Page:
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Do you reckon that was a game you needed a 'football brain' to appreciate?
Both Arsenal and Manchester United should be thoroughly ashamed of themselves for the turgid fare served up at the Emirates. It was the sort of game that made one wish it was north London, rather than south Manchester or Merseyside that was battered by wind enough to force a postponement. At least we could all have read a book or watched a film or reorganised the cutlery drawer instead.
It was the game that we feared it would be - a tedious affair played by two teams scared of their own shadows. A pair of teams emerging from chastening results at the weekend and terrified of losing.
Both managers' comments after the game seemed to confirm this. Arsene Wenger made reference to Arsenal's "extreme defensive focus" with the Liverpool defeat in mind, while David Moyes thought United "looked compact, defended well when we had to...I thought defensively we were solid".
It suggests two teams who simply were happy with not being quite as bad as in their last game, and anything beyond that was a pleasant bonus.
Given the context of the season, Manchester United should of course be the happier of the two sides - after all, the team in seventh place drawing at the home of the league leaders for much of the season is a decent result whichever way you look at it. Of course, they probably won't look at it that way, because they're Manchester United, and a draw anywhere isn't traditionally regarded as a good result.
For Arsenal, on the other hand, this was a desperately bad result. In fact, you could argue that in this was a worse performance than in their 5-1 defeat to Liverpool at the weekend.
At Anfield, they were blitzed. It's difficult to think of any side in the Premier League, perhaps even in Europe, that could have coped with the ferocity with which Liverpool attacked in the early spells. Of course, Arsenal didn't play well, but at least on that occasion they could blame the result on their opponents being better.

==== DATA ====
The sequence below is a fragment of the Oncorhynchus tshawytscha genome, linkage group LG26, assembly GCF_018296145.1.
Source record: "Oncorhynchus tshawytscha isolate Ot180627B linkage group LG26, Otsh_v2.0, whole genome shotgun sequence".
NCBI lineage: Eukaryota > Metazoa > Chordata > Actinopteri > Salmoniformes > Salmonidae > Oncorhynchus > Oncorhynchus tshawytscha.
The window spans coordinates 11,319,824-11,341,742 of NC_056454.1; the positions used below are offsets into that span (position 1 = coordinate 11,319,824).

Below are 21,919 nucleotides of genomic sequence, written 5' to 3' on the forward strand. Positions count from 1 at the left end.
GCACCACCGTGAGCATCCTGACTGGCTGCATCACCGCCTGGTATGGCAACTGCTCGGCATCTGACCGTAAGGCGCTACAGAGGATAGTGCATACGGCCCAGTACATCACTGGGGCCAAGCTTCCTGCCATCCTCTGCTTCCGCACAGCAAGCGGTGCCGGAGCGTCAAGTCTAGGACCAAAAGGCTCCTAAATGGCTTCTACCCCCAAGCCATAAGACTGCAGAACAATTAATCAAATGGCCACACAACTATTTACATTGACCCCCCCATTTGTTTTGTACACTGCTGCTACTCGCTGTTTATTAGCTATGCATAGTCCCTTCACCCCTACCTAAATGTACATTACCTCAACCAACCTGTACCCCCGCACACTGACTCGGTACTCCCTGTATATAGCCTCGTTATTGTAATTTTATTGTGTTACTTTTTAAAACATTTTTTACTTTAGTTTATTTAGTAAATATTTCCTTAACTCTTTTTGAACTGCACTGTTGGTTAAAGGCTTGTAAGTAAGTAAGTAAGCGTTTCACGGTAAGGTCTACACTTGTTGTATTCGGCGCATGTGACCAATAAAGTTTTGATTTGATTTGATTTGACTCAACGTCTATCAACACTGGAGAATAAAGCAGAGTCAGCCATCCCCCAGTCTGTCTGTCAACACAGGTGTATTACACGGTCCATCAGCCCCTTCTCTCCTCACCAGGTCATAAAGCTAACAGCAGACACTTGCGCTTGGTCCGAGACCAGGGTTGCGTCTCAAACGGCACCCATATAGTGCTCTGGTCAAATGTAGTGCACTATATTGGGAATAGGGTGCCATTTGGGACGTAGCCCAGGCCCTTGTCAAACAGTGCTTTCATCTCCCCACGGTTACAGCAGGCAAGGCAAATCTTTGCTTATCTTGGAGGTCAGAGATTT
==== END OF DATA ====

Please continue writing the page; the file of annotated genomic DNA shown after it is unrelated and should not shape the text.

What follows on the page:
This time, United were basically there for the taking. Of course they have played worse this term, but this is the weakest United team in 20 years, and Arsenal, who are supposed to be title challengers, still couldn't beat them. Their movement was poor and their insistence on attempting a neat and clever ball was frustratingly familiar. Mesut Ozil had one of his better games but still couldn't conjure anything of note and Olivier Giroud missed a couple of relatively simple chances, while they once again missed the pace of Theo Walcott.
It wouldn't be quite so bad if Arsenal already had their toughest fixtures behind them, but they still have to travel to Chelsea and Tottenham, and host Manchester City - all of those in a two-week period in March, incidentally. Oh, the second leg against Bayern is five days before the Spurs game, too.
Before this current tough run started, it was said that this would be the series of fixtures that would define Arsenal's season. After the first two, they haven't made a very good start.
Of course, these two bad results don't mean that Arsenal are out of the title race. They're still above Manchester City (although Manuel Pellegrini's side do now have a game in hand) and are a mere point behind Chelsea at the top. Glass-half-full Gooners could view the upcoming tricky games as opportunities to take points from their rivals, rather than potential sinkholes. The trouble is, this was their best chance to beat a top-eight side in the remainder of the season, and given their performances against the big boys thus far (and no matter how bad they play, United are still one of those big boys), you wouldn't back them to take too many points from the others.
Still, if they'd like to take some inspiration in the optimism stakes, look no further than David Moyes, who said of United's Champions League hopes: "If there's one club in history who've been great at winning games in second half of season it's United."
Sure Davie. They haven't been managed by you before though, eh?
Nick Miller - follow him on Twitter